Friday, July 25 2014 2:48 AM EDT2014-07-25 06:48:09 GMT
Prominent HIV/AIDS researchers were among the 298 victims identified aboard flight MH17. To honor their legacy, the Chattahoochee Valley Better Way Foundation is hosting a candlelight vigil. We spokeMore >>
The Chattahoochee Valley Better Way Foundation to host candlelight vigil to honor top HIV/AIDS researchers killed in Malaysia Airlines Flight 17 on July 18th, 2014. More >>
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Montgomery police say two people were injured when the vehicle they were traveling in hit a tree Thursday night. Sgt. Denise Barnes with the Montgomery Police Department says the single-vehicle crashMore >>
Montgomery police say two people were injured when the vehicle they were traveling in hit a tree Thursday night.More >>
Accusations of bullying in the Miami Dolphins locker room has roiled the NFL and prompted strong reactions from fans.
Former players are among those weighing in.
"I don't care where you work, who you work for, what type of work you do, bullying should be stopped immediately," former Chiefs wide receiver Eddie Kennison said.
Offensive lineman Jonathan Martin has stepped away from the team and fellow lineman Richie Incognito has been suspended and will reportedly be released after he allegedly threatened Martin and his family, demanded money from him and others to pay for a lavish lifestyle, made racial slurs and other harassment comments as part of a pattern of abuse for months.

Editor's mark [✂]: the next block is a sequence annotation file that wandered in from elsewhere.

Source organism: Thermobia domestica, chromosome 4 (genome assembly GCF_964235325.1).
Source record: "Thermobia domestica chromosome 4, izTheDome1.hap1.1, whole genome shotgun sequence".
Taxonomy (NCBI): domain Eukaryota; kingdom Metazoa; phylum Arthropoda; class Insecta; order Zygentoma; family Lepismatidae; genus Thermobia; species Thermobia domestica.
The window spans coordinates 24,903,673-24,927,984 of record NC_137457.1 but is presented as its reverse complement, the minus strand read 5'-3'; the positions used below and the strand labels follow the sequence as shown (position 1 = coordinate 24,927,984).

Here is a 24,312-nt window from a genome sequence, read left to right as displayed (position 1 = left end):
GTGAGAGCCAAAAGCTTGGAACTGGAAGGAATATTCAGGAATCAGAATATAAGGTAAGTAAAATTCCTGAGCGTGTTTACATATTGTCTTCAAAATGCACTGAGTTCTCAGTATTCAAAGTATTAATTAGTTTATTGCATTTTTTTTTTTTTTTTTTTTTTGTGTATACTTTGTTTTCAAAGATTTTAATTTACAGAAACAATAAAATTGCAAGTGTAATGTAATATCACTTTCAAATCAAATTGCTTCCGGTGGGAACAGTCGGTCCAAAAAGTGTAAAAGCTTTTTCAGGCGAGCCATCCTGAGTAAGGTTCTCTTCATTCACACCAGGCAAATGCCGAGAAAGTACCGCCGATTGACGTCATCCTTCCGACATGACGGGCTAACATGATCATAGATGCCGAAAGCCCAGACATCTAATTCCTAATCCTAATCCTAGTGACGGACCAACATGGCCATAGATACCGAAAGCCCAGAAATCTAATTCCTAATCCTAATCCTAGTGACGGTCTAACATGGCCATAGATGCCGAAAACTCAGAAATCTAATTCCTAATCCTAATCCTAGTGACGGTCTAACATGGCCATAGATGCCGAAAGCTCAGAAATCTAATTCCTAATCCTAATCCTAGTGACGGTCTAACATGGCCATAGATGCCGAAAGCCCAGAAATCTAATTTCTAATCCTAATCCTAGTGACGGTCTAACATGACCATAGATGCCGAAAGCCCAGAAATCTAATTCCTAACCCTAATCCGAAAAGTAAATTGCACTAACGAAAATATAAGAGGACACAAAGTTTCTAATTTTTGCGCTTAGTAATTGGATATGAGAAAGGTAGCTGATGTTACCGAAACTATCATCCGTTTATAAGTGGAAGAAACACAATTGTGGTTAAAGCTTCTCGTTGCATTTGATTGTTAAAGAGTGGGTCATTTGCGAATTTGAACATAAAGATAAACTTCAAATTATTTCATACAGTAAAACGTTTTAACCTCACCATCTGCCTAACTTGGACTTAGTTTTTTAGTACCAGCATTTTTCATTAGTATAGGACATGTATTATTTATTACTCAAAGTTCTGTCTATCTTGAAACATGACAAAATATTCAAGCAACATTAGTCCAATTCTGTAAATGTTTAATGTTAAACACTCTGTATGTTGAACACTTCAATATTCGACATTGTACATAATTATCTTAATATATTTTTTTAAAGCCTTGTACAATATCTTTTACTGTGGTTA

While taunting and rookie hazing is considered a rite of passage in the NFL, this is widely considered to have crossed the line.
The NFL and Dolphins have mounted investigations.
Former Chiefs defensive end J.C. Pearson spoke about Martin's handling of this.
"Either he was afraid to say something or stand up to Incognito," Pearson said. "If he would have stood up for himself, it wouldn't have gotten to this level."
But comments such as Pearson's have prompted criticism of the mentality among NFL players and coaches that has led Martin to face stiff questions for not doing more to stand up to Incognito. While no one on the Dolphins was critical of Martin, the Miami players who talked to the media on Monday were far more vocal in defense of Incognito than on behalf of Martin.
In any NFL city, a player such as Martin who felt harassed would be placed in the difficult position of not wanting to show weakness in the most gladiatorial of sports. And as last season's bounty scandal showed, it's difficult for a player to stand up on his own against behavior he thinks is wrong.
"It had to be pretty difficult for him to actually come forward," Redskins left tackle Trent Williams said. "It's not the most glamorous thing to say, 'Hey, I'm getting bullied.'"
But SuEllen Fried, founder of Bully Safe USA, said these so-called initiations among sports teams aren't just fun and games.
"To me, it's is just unconscionable for the sports world to allow some of these things to happen as part of their norm," Fried said. "I think we need to look at what it really is, and that is abuse."
Still, Pearson said the Dolphins locker room issues send a message that those being bullied can stand up and get it stopped.
"If you have a 300-pound NFL player who has been bullied, then anyone could be," he said.
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